Sophie falls back into her chair, a wrenching in her chest.  Sales not up?  She glances at the report Connie shoved back into her hands.  All the numbers have negative signs, accentuated in an alarming red.  Losses.  She skims the past year’s reports, and to her horror, sees that almost all the numbers are red, like a terrible, scathing rash.  She can barely swallow.  How could she not have noticed?  Not have seen?  The terrible truth had been an arm’s length away, tucked into her very own filing system, and she’s the last to know.  

Sophie pictures her mother, hunched over the kitchen sink, strands of hair falling around her face.  It’s her mother’s fault she’s in this position.  Her mother, who wrings Sophie’s lungs like an old dishrag, her mother, whose existence, at every turn, has told Sophie that her own life will be as diminished as a twenty-watt bulb.  She thinks of her mother’s sighs, her perpetual gazing out of windows.  Just the other day, Sophie read an article in Glamour that claimed over eighty percent of women end up like their mothers.  Even when they promise themselves they won’t.  

But she has work to do; she won’t let this get her down.  Sophie thinks of The Little Engine That Could—her favorite book growing up—and as she turns to her computer, chants within her mind, I think I can, I think I can, I think I can.  She has her own business cards.  She gets manicures at Avalon Day Spa.  And not once has she cooked dinner for her father.  When Sophie looks in the mirror, she doesn’t see her mother; she sees the possibility of sidestepping her mother’s life.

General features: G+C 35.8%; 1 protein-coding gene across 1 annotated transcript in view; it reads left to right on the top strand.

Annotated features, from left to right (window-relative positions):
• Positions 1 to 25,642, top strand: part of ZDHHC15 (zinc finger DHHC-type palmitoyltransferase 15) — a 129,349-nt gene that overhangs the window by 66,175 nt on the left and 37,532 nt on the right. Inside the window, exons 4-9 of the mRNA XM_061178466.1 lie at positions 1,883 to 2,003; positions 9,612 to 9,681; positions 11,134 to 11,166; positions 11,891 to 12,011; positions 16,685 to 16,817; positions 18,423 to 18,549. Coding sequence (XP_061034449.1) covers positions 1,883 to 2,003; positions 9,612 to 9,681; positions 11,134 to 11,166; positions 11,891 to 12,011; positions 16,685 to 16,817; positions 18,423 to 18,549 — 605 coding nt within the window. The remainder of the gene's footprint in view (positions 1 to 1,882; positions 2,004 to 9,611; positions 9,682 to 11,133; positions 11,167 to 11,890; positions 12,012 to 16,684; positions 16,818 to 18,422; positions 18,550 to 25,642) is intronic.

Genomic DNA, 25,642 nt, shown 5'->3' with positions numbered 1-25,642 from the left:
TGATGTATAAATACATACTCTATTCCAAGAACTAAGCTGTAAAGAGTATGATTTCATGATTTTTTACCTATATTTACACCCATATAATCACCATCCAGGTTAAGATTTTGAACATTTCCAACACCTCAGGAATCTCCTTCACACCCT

Vintner’s Deluxe is bidding on a winery in Argentina.  “The land is cheap,” Connie breathed into her ear last week, and Sophie now coordinates the travel itinerary for her boss’s trip to South America next month.  Equipped with Connie’s American Express, she calls the Starwood Hotel, makes all the usual arrangements.  King sized bed, aisle seat in business class, a hired car, and two copies of the proposal, one for Connie’s suitcase, and one for her carry-on luggage.  Connie will make the presentation.  But doesn’t it matter that she’s fat?  Certainly it makes a difference.  After all, being attractive as a CEO is just as important as a secretary being attractive.  It’s part of the territory.  

Poor Connie, Sophie thinks.  Bloated to two hundred pounds.  Betrayed by her husband.  Trying to manage a failing company.  Fingertips tapping away at the keyboard, she whispers, “It’s a hard, ugly world.”  Her hands drop.  That’s something her mother says.  “Hang in there, Sophie.  It’s a hard, ugly world.”  

For you, Mom, Sophie thinks.  Not for me.  

She stands, repeating the words in her head—not for me, not for me, not for me—and knocks at Connie’s door.  A headache has glommed onto the back of her skull, and her temples beat-beat-beat with anticipation and fear.  But she’s Connie’s secretary.  Her most loyal ally.  They can make Vintner’s Deluxe a success; she won’t let some divorce affect their standing in the world.